Economists’ Report Boosts California’s Case for Solar

Renewable energy advocates’ attention may be focused on Capitol Hill this week as a comprehensive energy bill takes shape, but two key developments are occurring back in California that could ultimately mean a lot more for solar than anything lucky enough to survive the Congressional gauntlet.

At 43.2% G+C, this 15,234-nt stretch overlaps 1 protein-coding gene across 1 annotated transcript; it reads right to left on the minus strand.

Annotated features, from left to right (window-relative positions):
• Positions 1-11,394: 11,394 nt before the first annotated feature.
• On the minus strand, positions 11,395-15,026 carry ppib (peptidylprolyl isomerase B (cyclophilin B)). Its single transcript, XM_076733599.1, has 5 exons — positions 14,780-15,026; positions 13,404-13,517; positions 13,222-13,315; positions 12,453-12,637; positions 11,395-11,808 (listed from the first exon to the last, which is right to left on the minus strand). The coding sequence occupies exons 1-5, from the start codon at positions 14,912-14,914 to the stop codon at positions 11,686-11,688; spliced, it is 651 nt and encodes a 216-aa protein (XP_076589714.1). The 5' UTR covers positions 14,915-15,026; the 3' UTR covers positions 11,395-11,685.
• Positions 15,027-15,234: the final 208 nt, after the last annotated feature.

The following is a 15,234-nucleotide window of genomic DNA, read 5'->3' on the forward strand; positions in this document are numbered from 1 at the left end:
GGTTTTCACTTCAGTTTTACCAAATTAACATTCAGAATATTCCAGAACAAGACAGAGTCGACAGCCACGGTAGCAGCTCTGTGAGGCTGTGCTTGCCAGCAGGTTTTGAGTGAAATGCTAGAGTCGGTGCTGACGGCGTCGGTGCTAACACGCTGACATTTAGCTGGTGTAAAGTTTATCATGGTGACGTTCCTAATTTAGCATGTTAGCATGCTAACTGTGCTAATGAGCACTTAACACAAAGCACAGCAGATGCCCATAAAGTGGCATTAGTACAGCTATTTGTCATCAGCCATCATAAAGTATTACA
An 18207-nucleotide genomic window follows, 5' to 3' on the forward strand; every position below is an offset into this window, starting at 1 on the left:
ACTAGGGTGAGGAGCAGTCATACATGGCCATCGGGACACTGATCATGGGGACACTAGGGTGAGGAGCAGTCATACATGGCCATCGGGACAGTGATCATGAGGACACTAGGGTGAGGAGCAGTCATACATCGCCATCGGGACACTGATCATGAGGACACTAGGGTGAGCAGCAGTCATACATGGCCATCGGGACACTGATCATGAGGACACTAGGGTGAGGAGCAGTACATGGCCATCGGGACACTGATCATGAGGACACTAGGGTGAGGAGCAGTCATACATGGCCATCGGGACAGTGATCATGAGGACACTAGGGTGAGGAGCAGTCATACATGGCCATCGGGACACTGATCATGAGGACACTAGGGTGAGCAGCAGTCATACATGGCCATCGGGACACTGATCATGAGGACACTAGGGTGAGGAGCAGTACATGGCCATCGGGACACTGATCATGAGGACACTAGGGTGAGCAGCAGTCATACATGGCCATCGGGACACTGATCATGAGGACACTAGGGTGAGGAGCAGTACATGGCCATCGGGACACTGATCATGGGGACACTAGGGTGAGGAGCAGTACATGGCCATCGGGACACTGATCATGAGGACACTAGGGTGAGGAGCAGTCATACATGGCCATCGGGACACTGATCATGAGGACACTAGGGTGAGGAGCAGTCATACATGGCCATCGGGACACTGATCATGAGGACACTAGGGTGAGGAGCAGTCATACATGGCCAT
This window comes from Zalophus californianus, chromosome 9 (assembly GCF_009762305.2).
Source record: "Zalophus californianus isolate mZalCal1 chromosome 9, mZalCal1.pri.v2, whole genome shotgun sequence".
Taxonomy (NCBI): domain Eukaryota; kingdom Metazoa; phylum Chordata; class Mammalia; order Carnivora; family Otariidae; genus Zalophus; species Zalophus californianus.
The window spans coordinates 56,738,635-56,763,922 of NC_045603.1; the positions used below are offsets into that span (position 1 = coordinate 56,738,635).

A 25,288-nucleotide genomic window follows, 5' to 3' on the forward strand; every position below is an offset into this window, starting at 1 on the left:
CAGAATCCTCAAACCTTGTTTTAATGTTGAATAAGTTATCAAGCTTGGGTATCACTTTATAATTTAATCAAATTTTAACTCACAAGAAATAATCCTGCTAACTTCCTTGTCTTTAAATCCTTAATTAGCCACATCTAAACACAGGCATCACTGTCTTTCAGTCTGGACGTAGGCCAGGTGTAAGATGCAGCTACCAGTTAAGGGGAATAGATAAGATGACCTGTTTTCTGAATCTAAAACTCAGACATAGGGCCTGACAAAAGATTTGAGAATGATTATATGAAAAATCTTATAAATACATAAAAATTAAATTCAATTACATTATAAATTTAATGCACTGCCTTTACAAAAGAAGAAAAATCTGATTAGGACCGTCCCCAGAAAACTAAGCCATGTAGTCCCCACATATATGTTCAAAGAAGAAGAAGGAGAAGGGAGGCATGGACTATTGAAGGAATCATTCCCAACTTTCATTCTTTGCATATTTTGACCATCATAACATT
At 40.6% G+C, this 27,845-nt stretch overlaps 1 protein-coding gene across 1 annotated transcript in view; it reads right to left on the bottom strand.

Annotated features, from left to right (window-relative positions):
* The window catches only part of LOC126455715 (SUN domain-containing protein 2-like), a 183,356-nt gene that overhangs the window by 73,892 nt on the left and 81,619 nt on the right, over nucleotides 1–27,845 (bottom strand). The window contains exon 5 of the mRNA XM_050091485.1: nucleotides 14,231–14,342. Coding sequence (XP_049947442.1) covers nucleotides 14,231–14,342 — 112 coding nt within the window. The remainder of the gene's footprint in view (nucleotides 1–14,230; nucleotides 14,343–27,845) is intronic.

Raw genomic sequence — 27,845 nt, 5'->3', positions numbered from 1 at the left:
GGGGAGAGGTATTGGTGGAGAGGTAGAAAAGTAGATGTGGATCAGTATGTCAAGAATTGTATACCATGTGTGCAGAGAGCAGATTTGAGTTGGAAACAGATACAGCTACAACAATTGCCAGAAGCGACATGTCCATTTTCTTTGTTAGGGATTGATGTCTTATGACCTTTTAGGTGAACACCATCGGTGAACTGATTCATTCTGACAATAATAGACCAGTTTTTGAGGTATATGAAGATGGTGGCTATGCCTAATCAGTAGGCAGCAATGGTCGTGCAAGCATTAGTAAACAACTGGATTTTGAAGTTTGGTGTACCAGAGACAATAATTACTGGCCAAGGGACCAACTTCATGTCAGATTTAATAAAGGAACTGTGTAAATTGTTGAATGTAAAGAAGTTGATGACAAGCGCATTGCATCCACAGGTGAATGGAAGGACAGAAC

SB 1, the “Million Solar Roofs Initiative” is scheduled to be before the state’s Senate Energy Committee on April 26 for its first test on the way to possible adoption later this summer. The momentum and energy behind the legislative initiative has now also opened up a second complementary track through the California Public Utilities Commission (CPUC), the regulatory body that would ultimately implement the SB 1 directive. And to back up both efforts, a group of expert solar advocates and outside economists compiled what’s arguably one of the most comprehensive analyses of the many, often unseen, benefits of solar electric energy. The report, spearheaded by Americans for Solar Power (ASPv), specifically articulates and quantifies 14 key areas where solar photovoltaic (PV) power provides added value to ratepayers, the electric grid and even to utilities, which are typically hostile to solar. From solar PV’s ability to add electricity to the grid when it is most stressed, to avoiding transmission and distribution losses, the report provides a detailed and defensible analysis of solar benefits. And while the solar industry has largely known about these added values of PV, many experts feel it’s an area that hasn’t been well addressed. “I don’t think the industry has been focused on quantifying the full range of values”, said Shirley Neff, an energy economist and adjunct professor at Columbia University who contributed to the report. “What we did was to fully elaborate the value elements to distributed PV to highlight all the aspects of PV as in terms of peak-power needs, distribution and transmission, customer-sited power and avoided externalities.” Experts involved in the study believe filling in this gap could be the key to the successful passage of an unprecedented solar program for California. “The gut of this effort is that the state wants to promote solar, the Governor wants the promote solar, the California Public Utilities Commission (CPUC) will likely support it at some level,” said Glenn Hamer, director of Government Affairs for First Solar and president of ASPv. “But to get that support is just not going to happen without the industry making a very effective case.” The 14 key areas where PV brings value by offsetting both infrastructure and environmental costs are backed up by pages of detailed calculations and analyses, but are succintly summarized in a one-page “waterfall” chart that breaks down the benefits in ranges of price per kWh. For example, solar PV is worth an additional 3.24 to 9.71 cents / kWh when factoring in the avoided generation cost of natural gas — the increasingly expensive fuel that is primarily used in California’s peak demand, or “peaker”, power plants. Also, the value that PV helps utilities avoid for operations and maintenance of their traditional generation is in the range of 0.19 to 0.44 cents / kWh. All 14 value figures equal a total range of additional PV value between 7.8 to 22.4 cents / kWh (see link below for more details). Solar-hostile utilities like to point out their markedly lower wholesale electricity prices when compared to the initial per / kWh price of solar. But the 14 value figures help to level the playing field using terms the traditional electricity industry and regulatory agencies can understand. The ASPv study of solar PV benefits is designed to support the Million Solar Roofs Initiative, which is scheduled for a legislative hearing next week. This study provides the hard facts and data for both the legislature and the CPUC to justify a large solar program for California. Passing the Million Solar Roofs Initiative requires a level of support and consensus among a majority of California’s lawmakers, which did not happen last year. This year, ASPv hopes their new analysis of PV values can increase the odds of the bill passing. This same information will also be used to make the case for solar with the CPUC which, should SB 1 pass, be set to the task of implementing the Million Solar Roofs Initiative. And with 80 percent of the U.S. solar market based in California and thriving on finite rebates and incentives, establishment of a longer term program is paramount for the solar industry’s future health in the U.S. “When you look at the importance of the California program, there is no way that I can see the U.S. market being a meaningful market without California coming out the right way,” Hamer said. Hamer said that passage of the Million Solar Roofs Initiative will lead the way for a meaningful distributed solar electric market in California and the United States. “The Governor and the authors of the implementing legislation, Senators Kevin Murray and John Campbell, have crafted a comprehensive approach, which will result in solar electricity becoming a mainstream energy option for electricity consumers,” Hamer said. “This is easily the most important, serious effort to promote solar electricity ever offered in the United States.”
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